Heat waves shimmer off the cyclone of the chaff collector. I stand atop the ladder, trying to get a good Instagram of the cooling tray.
The warehouse was forty-five degrees this morning, but thanks to the 90-kilo, it warmed to a balmy sixty-five.
"It's these heat waves." I think to myself, singing the "Heat Wave" tune, grateful.
Last year we were only roasting on the 12-kilo and it doesn't generate nearly as many heat waves.
Standing over the cooling tray, I remember stressing over the batch size of the Probat.
We went from outputting 15lbs of coffee per batch (on the 12-kilo) to 60 lbs per batch. Pouring half a bag of specialty grade fully washed Burundi Kinyovu into the stainless grain elevator was pure ecstasy. "I'm gonna cook 75 lbs!" The coffee sitting in the hopper seemed so massive, so deep and so fragile.
I wrung my hands as Mark trained us on the control panel, trained us on the special ways you gotta treat a roast machine if you want it to serve you well.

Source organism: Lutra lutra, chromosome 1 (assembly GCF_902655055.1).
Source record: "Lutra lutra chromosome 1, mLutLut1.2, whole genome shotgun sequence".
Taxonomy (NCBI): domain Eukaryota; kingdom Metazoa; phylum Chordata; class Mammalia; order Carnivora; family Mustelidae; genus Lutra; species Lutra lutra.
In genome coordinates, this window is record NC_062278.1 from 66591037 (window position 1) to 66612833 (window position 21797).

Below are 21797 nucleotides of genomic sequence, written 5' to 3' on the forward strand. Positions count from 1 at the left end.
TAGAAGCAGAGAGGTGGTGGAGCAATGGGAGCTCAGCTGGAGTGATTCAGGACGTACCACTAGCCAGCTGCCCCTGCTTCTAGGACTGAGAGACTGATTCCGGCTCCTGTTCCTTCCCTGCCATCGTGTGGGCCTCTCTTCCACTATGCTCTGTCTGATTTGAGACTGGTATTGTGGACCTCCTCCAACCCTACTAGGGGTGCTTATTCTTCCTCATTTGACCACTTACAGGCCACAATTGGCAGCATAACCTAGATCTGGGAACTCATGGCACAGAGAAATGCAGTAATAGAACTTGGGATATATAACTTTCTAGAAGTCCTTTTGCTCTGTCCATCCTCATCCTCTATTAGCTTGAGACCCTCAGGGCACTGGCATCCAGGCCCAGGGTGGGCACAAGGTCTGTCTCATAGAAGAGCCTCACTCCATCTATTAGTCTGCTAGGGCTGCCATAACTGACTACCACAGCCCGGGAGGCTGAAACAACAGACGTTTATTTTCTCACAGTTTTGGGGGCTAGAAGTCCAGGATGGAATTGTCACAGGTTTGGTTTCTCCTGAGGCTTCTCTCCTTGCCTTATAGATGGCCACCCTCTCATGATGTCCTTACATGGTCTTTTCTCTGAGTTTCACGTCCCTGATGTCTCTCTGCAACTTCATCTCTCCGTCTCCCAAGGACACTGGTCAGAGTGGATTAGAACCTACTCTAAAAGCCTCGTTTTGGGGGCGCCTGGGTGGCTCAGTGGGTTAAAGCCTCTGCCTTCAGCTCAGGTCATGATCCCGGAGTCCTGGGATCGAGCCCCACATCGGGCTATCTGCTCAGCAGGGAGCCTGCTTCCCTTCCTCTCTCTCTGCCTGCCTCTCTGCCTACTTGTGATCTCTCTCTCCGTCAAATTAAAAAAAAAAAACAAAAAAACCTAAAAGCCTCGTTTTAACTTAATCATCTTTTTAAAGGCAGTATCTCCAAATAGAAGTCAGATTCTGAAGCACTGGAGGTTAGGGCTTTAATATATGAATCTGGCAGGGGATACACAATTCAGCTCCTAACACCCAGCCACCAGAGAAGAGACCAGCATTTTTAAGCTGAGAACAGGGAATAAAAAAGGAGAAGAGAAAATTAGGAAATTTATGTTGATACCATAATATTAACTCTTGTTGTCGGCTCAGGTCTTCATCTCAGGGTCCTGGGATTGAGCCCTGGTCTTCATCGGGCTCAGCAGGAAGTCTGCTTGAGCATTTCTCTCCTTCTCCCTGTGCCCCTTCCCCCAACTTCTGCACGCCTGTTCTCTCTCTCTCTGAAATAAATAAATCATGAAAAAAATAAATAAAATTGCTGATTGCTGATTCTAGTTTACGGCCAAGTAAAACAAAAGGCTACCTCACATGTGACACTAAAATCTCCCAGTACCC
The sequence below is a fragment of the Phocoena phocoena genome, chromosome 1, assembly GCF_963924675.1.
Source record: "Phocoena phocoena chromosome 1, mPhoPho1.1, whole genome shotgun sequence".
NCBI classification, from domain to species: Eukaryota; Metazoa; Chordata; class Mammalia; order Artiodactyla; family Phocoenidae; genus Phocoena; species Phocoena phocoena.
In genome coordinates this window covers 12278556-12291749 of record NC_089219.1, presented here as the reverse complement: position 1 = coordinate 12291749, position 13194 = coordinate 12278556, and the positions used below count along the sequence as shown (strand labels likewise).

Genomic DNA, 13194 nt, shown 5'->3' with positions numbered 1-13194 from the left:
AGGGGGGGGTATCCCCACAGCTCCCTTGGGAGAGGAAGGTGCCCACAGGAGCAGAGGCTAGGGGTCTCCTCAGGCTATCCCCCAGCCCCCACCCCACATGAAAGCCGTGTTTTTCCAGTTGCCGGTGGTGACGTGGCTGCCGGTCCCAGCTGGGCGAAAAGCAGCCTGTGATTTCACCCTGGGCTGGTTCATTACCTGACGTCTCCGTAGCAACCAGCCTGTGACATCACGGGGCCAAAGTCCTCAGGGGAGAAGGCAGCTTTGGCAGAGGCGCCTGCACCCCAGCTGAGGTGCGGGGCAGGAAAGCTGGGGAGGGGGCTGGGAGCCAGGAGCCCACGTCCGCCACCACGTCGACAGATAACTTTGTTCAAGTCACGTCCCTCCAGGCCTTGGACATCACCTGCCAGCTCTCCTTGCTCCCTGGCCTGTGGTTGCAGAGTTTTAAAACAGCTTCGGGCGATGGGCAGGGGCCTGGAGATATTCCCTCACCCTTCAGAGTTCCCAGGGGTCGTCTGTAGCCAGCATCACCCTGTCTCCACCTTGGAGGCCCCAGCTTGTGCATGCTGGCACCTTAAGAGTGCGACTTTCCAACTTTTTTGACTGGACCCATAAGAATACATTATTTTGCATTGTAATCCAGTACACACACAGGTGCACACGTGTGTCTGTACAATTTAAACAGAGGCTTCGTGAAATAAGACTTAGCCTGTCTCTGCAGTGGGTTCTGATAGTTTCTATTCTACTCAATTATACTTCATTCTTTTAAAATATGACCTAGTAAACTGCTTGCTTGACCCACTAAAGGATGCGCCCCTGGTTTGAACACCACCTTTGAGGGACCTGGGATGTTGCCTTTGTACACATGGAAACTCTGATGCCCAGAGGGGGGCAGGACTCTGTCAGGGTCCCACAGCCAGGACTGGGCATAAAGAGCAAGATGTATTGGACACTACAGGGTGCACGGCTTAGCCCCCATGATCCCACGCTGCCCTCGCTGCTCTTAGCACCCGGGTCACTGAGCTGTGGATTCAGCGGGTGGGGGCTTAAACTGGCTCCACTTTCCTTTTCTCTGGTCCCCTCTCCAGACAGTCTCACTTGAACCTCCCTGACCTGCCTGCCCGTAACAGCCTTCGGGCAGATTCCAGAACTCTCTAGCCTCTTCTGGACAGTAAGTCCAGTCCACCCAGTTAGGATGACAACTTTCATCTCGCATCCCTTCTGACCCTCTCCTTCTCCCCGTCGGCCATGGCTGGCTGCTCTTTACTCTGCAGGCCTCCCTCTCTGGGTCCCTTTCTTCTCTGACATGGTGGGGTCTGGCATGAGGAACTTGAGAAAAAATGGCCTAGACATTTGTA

My co-workers watched as I tentatively charged my first batch. I was almost guessing at the proper charge temperature and air to bean ratio for this system. Remembering that, while sample roasting, the Burundian seeds had blown my mind with their density, requiring a much higher charge temperature than the others I had sampled that day.
The first big roast went fine. Fifteen minutes later the beans were lifting into the silo. Our quality control cupping the next day confirmed with my boss that I could do it. Thankfully.
Now, as I peer into this cooling tray, I'm grateful. I'd have to work my fingers to the bone, if I still only had that 12-kilo to roast on and I'd be cold too!